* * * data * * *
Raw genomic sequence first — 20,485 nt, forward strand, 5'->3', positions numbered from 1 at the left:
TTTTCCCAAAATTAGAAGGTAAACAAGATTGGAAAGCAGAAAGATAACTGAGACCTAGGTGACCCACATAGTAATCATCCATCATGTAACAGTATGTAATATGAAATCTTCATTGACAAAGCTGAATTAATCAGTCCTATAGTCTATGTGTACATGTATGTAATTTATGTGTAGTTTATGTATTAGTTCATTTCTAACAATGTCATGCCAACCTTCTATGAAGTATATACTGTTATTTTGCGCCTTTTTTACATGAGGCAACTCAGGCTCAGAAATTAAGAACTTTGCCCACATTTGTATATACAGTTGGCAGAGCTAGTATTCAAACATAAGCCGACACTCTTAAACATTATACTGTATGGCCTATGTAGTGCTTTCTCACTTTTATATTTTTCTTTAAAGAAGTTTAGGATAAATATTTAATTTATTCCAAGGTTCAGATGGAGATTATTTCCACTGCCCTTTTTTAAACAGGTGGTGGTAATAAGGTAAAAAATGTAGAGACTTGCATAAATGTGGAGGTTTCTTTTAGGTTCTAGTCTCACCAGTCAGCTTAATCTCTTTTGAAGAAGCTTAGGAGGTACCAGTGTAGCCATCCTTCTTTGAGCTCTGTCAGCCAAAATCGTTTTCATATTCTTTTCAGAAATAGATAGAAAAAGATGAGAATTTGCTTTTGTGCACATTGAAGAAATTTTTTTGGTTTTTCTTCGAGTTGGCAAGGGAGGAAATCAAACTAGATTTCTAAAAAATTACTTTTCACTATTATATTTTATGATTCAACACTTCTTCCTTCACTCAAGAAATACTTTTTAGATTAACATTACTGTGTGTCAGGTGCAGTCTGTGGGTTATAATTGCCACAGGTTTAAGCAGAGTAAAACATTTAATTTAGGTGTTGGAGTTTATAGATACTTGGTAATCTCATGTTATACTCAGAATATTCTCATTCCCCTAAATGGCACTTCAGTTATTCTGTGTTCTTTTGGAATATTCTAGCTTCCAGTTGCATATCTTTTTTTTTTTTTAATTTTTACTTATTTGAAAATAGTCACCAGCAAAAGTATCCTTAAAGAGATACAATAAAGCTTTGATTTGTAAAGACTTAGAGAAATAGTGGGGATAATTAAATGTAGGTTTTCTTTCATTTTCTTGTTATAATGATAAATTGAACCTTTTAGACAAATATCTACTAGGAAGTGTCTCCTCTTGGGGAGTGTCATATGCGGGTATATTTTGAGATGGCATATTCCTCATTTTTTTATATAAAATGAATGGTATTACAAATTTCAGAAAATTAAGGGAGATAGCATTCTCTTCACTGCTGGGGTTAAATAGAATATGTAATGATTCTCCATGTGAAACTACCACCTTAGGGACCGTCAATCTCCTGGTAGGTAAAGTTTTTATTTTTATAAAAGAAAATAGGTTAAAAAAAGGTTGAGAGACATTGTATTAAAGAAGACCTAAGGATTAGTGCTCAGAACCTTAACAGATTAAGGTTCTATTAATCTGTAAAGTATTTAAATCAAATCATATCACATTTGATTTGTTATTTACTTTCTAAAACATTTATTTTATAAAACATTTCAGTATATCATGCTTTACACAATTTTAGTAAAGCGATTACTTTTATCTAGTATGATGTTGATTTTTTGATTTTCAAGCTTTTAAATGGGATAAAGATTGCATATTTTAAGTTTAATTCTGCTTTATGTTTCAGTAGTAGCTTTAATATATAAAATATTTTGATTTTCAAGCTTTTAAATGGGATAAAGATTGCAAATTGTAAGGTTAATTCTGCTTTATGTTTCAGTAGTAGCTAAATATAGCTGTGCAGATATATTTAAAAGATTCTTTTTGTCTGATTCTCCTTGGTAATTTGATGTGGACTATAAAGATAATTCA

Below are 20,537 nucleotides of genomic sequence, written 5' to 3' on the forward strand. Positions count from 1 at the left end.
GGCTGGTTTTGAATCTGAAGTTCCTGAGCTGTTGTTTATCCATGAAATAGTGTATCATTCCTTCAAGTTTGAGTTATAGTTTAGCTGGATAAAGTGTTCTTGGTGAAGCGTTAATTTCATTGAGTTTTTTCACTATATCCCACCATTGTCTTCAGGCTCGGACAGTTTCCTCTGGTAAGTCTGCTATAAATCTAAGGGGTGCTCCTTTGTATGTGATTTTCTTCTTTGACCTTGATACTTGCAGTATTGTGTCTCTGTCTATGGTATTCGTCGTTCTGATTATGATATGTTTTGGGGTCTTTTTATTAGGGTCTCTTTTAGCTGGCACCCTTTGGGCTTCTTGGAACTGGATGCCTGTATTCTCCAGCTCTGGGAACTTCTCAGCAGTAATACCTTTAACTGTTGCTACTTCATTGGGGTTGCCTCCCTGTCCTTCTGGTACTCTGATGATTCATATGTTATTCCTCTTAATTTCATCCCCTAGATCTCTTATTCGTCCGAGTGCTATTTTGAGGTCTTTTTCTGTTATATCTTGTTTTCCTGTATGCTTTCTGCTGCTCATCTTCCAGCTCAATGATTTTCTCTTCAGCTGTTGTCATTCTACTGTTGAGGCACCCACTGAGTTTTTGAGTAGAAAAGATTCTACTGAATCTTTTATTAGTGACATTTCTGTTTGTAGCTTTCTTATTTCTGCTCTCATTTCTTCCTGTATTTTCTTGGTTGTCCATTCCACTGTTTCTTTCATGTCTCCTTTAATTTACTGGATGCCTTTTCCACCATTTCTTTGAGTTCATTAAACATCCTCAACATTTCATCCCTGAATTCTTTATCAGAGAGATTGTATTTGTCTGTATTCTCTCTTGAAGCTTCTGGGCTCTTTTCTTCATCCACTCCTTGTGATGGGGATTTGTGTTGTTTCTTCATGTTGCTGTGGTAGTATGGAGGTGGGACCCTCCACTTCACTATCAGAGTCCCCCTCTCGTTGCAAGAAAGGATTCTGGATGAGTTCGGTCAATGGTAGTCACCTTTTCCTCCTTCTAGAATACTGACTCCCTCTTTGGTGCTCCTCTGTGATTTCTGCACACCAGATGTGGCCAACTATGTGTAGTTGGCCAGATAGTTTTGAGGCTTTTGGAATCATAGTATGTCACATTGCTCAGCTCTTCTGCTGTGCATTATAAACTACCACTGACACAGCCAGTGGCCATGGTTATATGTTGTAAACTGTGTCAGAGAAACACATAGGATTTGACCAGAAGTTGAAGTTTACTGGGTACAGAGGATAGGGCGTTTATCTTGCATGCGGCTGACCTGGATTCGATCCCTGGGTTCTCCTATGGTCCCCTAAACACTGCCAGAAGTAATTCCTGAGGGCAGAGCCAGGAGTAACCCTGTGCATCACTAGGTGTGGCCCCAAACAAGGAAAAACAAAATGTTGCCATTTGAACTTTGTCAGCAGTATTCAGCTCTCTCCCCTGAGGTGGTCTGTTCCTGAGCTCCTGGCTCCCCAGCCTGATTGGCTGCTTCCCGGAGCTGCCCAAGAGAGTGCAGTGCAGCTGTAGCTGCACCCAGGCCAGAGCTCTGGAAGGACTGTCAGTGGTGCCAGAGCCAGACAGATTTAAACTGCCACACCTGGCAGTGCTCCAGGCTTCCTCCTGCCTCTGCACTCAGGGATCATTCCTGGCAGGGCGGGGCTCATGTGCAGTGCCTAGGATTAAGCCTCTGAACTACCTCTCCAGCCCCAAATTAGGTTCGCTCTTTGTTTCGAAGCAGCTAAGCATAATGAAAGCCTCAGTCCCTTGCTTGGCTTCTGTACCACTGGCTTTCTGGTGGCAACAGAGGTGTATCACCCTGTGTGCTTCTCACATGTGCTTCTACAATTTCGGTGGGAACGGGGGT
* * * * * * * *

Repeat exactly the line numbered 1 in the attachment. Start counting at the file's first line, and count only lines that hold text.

Raw genomic sequence first — 20,485 nt, forward strand, 5'->3', positions numbered from 1 at the left: